That the kid is fussy does not necessarily mean he is hungry, and that a reflex action is gulping down a bottle doesn't mean that it was required. Really, the best thing to do here is read as much as possible, seek better support, have more confidence in the process and scrap the formula. Nothing you're describing is uncommon or indicative of a problem, at least not beyond the problem being a bit of nipple confusion. He nurses for a good long time, he gets to his fuss phase -- what happens when she hands him over to you and you take him for a brisk walk around the room, a carry in a sling, or a ride in the car? It sounds kinda like you guys panicked, thought 'Yikes, need milk,' and got stuck in a rut of giving a bottle as a pacifying sort of deal, and that's now starting to sabotage the nursing. If he's always hungry, great -- just keep putting him on the breast for frequent feeds *. Watch the diapers. A kid who is regularly at the breast and keeping you hopping with the diapers is getting enough milk and bottles do not make sense.


* I want to reassure that this is so normal right now, the constant nursing -- and it will settle down; the light in this tunnel is not far off at one month!
posted by kmennie at 5:17 PM on December 3, 2010 [3 favorites]


The nipple-mincing latch got better as baby anachronism got older. Laying down feeding was hands down the best method for us, but we also did block feeding once my supply went up. We'd feed on the one side for ages and if she got fussy we'd burp her and play with her. Feeding while sitting up and reclined is supposed to be good as well. The almost in pain comment really makes me think reflux and burping and changing positions more.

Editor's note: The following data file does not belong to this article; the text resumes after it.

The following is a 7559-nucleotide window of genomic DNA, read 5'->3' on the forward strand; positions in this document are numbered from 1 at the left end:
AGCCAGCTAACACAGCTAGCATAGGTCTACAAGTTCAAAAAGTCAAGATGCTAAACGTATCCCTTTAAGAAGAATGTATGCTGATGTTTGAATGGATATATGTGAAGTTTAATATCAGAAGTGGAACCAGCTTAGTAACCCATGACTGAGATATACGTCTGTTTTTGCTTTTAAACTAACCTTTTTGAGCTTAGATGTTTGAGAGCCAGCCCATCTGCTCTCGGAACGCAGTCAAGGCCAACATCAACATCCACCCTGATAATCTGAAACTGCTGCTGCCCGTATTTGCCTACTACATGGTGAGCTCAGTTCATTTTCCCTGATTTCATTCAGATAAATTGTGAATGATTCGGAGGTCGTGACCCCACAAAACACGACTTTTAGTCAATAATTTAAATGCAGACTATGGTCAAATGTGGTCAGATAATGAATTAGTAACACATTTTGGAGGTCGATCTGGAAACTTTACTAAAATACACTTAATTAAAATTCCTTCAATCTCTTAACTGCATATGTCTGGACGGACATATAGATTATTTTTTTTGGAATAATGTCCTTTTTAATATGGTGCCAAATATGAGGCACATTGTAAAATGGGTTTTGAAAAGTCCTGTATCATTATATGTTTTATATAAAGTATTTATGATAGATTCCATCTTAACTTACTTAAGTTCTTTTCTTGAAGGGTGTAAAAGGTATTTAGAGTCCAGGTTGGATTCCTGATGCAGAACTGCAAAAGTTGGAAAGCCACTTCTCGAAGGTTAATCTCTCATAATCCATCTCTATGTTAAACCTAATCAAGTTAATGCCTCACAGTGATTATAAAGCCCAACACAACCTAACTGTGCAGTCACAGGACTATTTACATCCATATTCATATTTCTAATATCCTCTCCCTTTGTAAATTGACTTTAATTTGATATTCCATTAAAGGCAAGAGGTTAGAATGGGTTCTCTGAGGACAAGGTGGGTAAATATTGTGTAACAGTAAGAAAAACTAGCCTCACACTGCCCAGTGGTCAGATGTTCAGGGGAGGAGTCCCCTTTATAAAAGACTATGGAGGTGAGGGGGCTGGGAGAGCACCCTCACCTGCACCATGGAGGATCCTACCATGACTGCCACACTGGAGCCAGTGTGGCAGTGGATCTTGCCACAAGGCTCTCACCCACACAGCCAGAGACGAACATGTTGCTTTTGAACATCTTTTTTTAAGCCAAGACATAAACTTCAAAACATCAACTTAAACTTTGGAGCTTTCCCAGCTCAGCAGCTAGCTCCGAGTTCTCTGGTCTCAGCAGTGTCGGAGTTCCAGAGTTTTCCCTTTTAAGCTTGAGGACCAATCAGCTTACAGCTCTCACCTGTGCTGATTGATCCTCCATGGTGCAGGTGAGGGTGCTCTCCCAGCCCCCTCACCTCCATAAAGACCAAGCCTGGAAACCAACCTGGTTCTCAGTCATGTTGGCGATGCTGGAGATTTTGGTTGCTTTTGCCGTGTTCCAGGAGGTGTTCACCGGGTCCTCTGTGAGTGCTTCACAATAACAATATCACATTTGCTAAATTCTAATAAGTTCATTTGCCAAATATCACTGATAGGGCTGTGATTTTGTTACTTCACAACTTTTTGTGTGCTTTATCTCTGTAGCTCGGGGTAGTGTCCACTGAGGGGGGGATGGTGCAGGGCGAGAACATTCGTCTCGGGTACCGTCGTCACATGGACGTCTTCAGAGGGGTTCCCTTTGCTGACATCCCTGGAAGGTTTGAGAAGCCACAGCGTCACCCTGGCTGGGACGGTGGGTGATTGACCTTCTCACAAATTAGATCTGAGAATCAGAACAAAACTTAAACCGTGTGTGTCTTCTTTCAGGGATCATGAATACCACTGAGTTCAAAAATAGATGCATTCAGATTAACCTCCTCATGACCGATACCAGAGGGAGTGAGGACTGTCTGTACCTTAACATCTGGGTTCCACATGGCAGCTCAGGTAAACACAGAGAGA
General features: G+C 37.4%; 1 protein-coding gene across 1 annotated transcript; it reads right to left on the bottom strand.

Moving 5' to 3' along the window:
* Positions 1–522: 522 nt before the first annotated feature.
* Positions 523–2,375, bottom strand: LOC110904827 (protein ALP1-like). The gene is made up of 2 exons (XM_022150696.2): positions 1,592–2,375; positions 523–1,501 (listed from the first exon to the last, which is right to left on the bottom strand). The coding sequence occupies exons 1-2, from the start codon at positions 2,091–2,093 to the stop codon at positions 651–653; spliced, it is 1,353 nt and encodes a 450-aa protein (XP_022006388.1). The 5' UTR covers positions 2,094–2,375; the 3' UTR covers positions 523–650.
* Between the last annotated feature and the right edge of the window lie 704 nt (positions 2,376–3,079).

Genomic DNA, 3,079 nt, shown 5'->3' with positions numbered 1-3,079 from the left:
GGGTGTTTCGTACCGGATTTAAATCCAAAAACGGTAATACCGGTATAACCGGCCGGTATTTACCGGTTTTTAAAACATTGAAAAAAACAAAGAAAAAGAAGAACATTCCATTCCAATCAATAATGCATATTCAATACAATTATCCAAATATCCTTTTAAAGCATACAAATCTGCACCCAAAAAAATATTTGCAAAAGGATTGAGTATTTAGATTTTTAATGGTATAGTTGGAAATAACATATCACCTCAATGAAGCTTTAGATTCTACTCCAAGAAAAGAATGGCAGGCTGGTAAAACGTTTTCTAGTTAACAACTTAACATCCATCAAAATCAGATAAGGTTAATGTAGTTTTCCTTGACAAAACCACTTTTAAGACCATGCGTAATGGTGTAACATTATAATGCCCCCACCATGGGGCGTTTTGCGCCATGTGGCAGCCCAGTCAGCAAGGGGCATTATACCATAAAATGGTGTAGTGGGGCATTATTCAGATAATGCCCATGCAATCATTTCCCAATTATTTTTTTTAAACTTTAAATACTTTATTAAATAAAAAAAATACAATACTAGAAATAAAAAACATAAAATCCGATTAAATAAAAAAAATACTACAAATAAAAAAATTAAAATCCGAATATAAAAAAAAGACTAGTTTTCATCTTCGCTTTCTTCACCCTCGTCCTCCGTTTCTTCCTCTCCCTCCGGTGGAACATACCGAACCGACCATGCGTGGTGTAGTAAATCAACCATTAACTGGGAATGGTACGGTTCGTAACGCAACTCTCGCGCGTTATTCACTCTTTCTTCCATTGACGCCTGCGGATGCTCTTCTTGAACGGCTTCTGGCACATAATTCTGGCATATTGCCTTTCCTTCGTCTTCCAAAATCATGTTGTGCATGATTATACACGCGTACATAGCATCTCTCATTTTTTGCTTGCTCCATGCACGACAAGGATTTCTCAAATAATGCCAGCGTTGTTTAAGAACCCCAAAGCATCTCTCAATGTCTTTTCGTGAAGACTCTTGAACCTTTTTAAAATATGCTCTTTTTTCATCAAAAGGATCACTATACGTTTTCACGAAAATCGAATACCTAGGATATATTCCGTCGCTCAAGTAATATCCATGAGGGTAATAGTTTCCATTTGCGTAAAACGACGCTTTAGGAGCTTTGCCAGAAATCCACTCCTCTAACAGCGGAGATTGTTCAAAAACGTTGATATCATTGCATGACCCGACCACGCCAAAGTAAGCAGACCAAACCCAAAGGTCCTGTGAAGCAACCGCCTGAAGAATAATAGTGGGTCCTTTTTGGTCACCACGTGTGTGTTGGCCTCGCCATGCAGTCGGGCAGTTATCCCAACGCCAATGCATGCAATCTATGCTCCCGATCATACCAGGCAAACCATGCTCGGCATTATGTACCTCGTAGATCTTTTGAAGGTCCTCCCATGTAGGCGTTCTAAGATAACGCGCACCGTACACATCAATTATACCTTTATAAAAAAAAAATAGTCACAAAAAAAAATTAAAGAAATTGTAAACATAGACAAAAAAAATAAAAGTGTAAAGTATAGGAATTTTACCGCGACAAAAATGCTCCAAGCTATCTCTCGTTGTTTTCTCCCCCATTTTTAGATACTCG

posted by geek anachronism at 5:25 PM on December 3, 2010


Most of the prior commenters covered what I was going to say, but I just wanted to add that for me, the nipple pain during latch/let-down (my lactation person called it the "kick the table" moment) faded right around 5 weeks. And all of my kids went through times in these early months where they wanted to nurse every 90 minutes or so.
posted by MeiraV at 5:35 PM on December 3, 2010


Excellent advice so far. Some additional suggestions - if you feel the need to continue supplementing (I agree you can probably cut it out, but I'm throwing this out there anyway), then make sure the bottles you are using use a slow flow nipple. Baby bottles are designed for formula fed babies, and use a completely different latch (ie no latch required, it just pours in), so a baby that gets used to a bottle gets frustrated with the breast because it requires work AND its slower. Keeping the nipple slow flow reduces the frustration, because the two are closer in speed. Note however that not all slow-flow nipples are the same speed (sigh). I vaguely remember that the Playtex nipples tended to be slow, and the bornfree nipples tended to be too fast. And the age recommendations on nipples should be ignored unless you are 100% bottle feeding.